On the left it's the same as the right, with the addition of a whistle.

The main compartment is split with a zip, so you basically have two compartments, one on top of the other, maybe for emergency warm kit in the bottom that you don't need to get to, and waterproofs in the top. But if the zip is undone, you can get to the whole compartment.

On the outside of the back is another mesh pocket covering the whole back, which will take a full set of waterproofs.

There are also loops down the right and left  side, and on the bottom so you can run some elastic between them all. I guess you could hold a helmet to the back of the pack using it.

Looking at the top, you can see the main compartment zip which allows access through the top.
Underneath that is another zipped pocket which is about 15x20cm.
Underneath that is another magnetically secured pouch which carries a foil blanket. 
Under that is access to the 1.5 litre bladder held inside an insulated pouch.
The elastic loop on the left is part of the pole securing system, which you can use whilst you're moving.

So why is this pack so awesome? Well, on a long unsupported run there will be kit you need when something goes wrong, which goes in the bottom of the main compartment. Things that you may need go in the top of the main compartment or black mesh pocket on the back. Kit that you need access to whilst moving can go in any of the other pockets or pouches; food in the right hand mesh pocket, gloves, buff, headtorch, batteries, compass in the left mesh pocket. GPS, gels, phone, bottles go on the front.

Buy one, you'll not regret it.

Saturday, 5 January 2013

How long does it take to change to minimalist running?

After about a year, I can finally, easily run ten miles of trails in these:

Vibram FiveFingers Spyridon LS
More importantly, the following day I'm able to run again, so I'm able to recover fairly quickly too with the help of some compression socks and a bit of massage.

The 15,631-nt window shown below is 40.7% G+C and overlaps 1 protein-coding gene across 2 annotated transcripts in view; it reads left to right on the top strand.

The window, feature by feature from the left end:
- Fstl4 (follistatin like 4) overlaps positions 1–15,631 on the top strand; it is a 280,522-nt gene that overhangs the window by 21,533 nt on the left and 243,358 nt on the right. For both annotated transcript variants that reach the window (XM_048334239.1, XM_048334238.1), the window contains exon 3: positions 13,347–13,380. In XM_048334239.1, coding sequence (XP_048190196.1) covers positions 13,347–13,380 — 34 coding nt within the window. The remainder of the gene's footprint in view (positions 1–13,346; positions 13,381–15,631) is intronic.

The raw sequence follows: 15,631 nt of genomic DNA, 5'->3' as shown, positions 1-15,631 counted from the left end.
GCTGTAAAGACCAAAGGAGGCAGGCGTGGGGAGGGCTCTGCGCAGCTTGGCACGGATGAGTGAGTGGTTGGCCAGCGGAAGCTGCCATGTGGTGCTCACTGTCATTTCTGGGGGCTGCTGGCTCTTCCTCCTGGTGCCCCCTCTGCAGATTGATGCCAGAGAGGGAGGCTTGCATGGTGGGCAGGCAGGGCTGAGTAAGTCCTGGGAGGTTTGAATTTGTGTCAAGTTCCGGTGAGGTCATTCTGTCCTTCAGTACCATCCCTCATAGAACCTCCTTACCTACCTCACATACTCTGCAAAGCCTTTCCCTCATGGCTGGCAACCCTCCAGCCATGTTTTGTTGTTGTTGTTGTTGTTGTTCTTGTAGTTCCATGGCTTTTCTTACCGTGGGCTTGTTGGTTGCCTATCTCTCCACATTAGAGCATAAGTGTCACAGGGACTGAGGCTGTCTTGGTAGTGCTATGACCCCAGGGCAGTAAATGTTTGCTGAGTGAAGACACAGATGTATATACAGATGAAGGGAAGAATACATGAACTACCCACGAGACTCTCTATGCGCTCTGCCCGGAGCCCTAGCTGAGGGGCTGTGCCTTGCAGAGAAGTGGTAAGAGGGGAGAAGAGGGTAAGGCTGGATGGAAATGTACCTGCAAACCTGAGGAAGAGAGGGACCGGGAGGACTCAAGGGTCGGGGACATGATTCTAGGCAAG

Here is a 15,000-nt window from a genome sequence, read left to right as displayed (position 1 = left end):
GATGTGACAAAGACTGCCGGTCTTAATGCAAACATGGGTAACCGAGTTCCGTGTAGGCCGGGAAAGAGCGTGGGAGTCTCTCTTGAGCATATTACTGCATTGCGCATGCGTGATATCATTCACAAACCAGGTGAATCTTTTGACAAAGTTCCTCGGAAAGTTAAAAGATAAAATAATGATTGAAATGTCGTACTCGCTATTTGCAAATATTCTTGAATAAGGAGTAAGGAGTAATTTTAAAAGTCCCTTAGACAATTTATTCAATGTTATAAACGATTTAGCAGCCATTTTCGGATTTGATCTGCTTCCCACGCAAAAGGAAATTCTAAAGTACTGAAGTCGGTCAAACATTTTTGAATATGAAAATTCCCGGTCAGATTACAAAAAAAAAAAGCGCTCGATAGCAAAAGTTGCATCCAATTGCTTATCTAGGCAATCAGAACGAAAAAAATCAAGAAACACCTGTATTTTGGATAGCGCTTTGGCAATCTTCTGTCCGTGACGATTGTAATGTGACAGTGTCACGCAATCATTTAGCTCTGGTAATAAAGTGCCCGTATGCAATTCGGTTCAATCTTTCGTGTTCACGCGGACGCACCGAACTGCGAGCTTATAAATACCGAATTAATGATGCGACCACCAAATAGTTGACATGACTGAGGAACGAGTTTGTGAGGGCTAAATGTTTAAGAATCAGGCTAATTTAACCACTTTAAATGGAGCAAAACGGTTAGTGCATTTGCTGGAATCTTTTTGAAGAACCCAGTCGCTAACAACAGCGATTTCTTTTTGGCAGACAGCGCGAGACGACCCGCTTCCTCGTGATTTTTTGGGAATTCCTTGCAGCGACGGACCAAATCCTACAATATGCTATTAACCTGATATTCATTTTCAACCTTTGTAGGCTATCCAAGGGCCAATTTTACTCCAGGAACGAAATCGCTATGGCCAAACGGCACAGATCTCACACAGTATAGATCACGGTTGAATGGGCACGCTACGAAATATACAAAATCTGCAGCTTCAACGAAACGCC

The transition to minimalist or barefoot running takes time, a long time. I've been at it for a year, and even now I still us cushioned shoes in amongst my minimalist shoes, to mix it up a bit, and to be able to continue running without the hard workout that minimalist shoes give.

That hard workout has also meant that I've needed more rest, something that I'm finally embracing. Only in the last few months have I been happy to not run, even when I'm desperate to, the rest really is worth it. Hitting the trails fresh after an extra day off feels so much better than hitting the trails tired and hurting; something that I've done for years.

Interestingly, when I slip my XT Wings back on for a run, they really do feel odd, with their "massive" cushioned heels. But it's easier to run farther in them, the cushioning really does help with that... maybe I'll try some cushioned zero drop shoes in the future.

But I'm very much "into" the raw connection that minimalist shoes give, once you're used to it, and can get the miles in that keep you content, I see no reason to run in anything else.

Tuesday, 1 January 2013

Come and have a go if you think you're fast enough!

This is a great feature that Strava provides. They call it a segment, and essentially it's a route (or segment of a route) that you can pull out of one of your training logs. Not only can you see your performance on subsequent uses of the route, but others can find the segment and give it a blast too.

Actually, Strava is smart enough to do this automatically, so it's quite possible to be seen on the leaderboard with out actually trying.